Feel the Rush and get a look behind the scenes at adidas Running.
Run, run, run. Train, train, train. What do you lace up while whipping yourself into shape? adidas Running and CounterKicks have the lowdown on the brand new adidas adiZero Rush, the 3-Stripes’ latest in innovative running shoes that’ll make your feet smile (buy it now in all sorts of colors!).
We hit up Mikal Peveto, the Director of Running at adidas America for a Q&A session. Read on for his insights into the adiZero Rush, developmental influences and technical features to the lightweight 7.5 ounce runner, and a glimpse into what else is in store from adidas Running in this Olympic packed year of 2012…
CounterKicks: The adiZero Rush definitely has that streamlined running shoe look to it. Can you describe the thought process and importance in creating a functional yet fashionable runner?
Mikal Peveto: Essentially what we were trying to grasp here is to create a product that is best in class as far as weight and performance. The ultimate goal of a lightweight product from adiZero is to help the athlete go fast. If you turn the shoe over, you’d see that there’s a technology called SprintFrame. You guys are familiar with SprintFrame because it’s a hallmark of all of our adiZero shoes from the Crazy Lights to D-Rose, 5-Star, 5-Tool, F50. It’s a full length plastic plate that is tuned to provide energy during toe-off where the greatest forces are. We started with that as the basis for which we wanted to propel the athlete forward. And then like all adiZero shoes you’re basically starting at zero and you’re building from there. The midsole and the outsole are minimal in construction so there’s that large area of rubber covering the sole, but there is rubber in the optimal places for durability. And then the uppers, a lot of the visuals and the functional attributes you’re getting used to seeing with adiZero, they’re really clean. Reducing the amount of layers, it’s got a very minimal heel counter. The majority of the trims, with the exception of the toe cap and the small little heel tab in the back, they are all fused HF (high frequency) welded both on the inside with the SprintWeb and on the exterior as well. It’s very simplified lightweight mesh, even if you duck into the details of the tongue. We’re trying to make it look fast. On its own, the form of the shoe should look like it’s in motion. So the lines go from heel to toe in a flowing manner. When you see the product, there’s that natural flow which running is, a linear activity. The adiZero branding, the go-fast striving already helps the shoe look like it’s in motion.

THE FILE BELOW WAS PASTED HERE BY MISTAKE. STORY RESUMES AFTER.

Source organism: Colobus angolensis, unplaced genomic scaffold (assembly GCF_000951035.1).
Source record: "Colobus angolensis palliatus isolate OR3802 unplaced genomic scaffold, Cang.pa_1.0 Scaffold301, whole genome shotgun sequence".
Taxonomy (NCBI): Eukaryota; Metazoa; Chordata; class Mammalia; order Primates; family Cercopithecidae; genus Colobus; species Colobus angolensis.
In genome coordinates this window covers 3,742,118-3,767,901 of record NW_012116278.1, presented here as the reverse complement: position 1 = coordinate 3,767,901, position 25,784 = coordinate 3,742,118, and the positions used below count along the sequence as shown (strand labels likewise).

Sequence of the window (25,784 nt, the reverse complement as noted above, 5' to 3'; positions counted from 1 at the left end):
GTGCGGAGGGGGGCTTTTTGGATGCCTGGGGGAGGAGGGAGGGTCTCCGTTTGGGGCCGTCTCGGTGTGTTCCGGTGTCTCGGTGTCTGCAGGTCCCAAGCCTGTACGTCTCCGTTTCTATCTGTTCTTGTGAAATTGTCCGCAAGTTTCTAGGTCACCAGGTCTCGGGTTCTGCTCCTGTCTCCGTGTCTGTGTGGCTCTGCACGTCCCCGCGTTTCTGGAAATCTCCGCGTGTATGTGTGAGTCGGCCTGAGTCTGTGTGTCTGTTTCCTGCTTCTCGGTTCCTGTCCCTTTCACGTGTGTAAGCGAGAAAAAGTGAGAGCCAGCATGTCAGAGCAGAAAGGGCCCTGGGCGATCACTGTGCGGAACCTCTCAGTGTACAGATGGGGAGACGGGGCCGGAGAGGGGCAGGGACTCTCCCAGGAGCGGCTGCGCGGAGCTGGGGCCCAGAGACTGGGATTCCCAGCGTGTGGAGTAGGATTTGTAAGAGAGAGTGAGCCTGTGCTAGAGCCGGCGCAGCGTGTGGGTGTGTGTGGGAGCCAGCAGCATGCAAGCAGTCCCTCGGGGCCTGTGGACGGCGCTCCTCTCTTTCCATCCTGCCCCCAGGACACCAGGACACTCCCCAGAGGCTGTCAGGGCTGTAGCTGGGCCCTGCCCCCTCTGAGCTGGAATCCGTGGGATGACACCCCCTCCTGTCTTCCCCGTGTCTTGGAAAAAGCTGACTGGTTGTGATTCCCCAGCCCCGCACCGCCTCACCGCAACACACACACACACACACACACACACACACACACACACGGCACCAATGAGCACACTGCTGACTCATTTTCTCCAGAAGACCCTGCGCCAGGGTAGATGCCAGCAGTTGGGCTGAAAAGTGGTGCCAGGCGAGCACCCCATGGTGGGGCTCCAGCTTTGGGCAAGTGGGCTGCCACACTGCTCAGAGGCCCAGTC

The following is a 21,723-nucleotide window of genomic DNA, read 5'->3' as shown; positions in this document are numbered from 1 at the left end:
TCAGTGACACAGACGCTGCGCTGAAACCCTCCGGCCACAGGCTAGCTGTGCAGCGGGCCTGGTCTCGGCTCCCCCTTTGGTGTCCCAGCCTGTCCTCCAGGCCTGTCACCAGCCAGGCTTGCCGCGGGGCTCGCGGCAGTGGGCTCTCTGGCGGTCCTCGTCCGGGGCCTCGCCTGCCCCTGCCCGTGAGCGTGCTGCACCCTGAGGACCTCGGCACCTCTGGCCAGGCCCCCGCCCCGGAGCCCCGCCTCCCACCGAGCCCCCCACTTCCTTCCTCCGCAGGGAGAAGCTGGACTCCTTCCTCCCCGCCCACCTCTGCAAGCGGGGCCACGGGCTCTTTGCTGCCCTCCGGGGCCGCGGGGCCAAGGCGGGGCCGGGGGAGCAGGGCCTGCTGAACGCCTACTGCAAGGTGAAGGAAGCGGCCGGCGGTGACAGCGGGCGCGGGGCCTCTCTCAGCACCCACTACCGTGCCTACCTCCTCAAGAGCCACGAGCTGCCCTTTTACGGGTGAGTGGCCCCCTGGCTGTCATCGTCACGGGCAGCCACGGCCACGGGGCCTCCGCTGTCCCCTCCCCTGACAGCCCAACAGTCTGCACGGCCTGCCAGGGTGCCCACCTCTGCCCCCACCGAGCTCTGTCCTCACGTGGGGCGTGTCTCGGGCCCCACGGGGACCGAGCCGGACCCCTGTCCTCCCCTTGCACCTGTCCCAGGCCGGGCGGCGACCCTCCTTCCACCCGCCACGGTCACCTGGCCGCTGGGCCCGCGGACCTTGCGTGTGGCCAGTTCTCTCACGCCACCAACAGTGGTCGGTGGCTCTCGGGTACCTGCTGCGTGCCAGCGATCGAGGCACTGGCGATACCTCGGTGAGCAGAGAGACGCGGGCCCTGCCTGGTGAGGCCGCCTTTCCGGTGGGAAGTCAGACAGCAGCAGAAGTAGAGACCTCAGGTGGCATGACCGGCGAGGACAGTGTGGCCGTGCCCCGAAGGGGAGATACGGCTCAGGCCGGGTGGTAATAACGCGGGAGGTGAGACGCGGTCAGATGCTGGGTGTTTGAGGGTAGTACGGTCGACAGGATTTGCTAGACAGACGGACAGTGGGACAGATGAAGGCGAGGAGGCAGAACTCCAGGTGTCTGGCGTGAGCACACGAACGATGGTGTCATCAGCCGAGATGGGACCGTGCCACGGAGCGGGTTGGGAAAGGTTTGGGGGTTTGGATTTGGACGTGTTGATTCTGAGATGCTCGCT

CK: The adiZero Rush weighs in at a feathery 7.5 ounces. Is this the lightest ever, and do you think you can go lighter?
Peveto: We can go lighter because we do go lighter. Unlike basketball or soccer, running covers a large gamut. It’s the largest business in the industry. It’s about 30 percent. We have shoes that are lighter. This is actually our fastest shoe. The 7.5 ounces is what we deem as the optimal weight for a go-fast product that can be worn by the masses. And yeah, we believe there will be a time when we can shave additional weight off this, but where we are right now is really about creating a product that is going to help a kid go faster. That can be a high school running back, it could be a cornerback, any of the skilled positions on the field. A point guard on the court, somebody that’s looking for that advantage of speed and running is what they do. Eighty-five percent of all high school varsity athletes run, that’s their No. 1 chosen training method from getting into shape for their primary sport. And often times it’s not a slow jog, it’s about firing the muscles they need to get the speed during the season that they’re training for.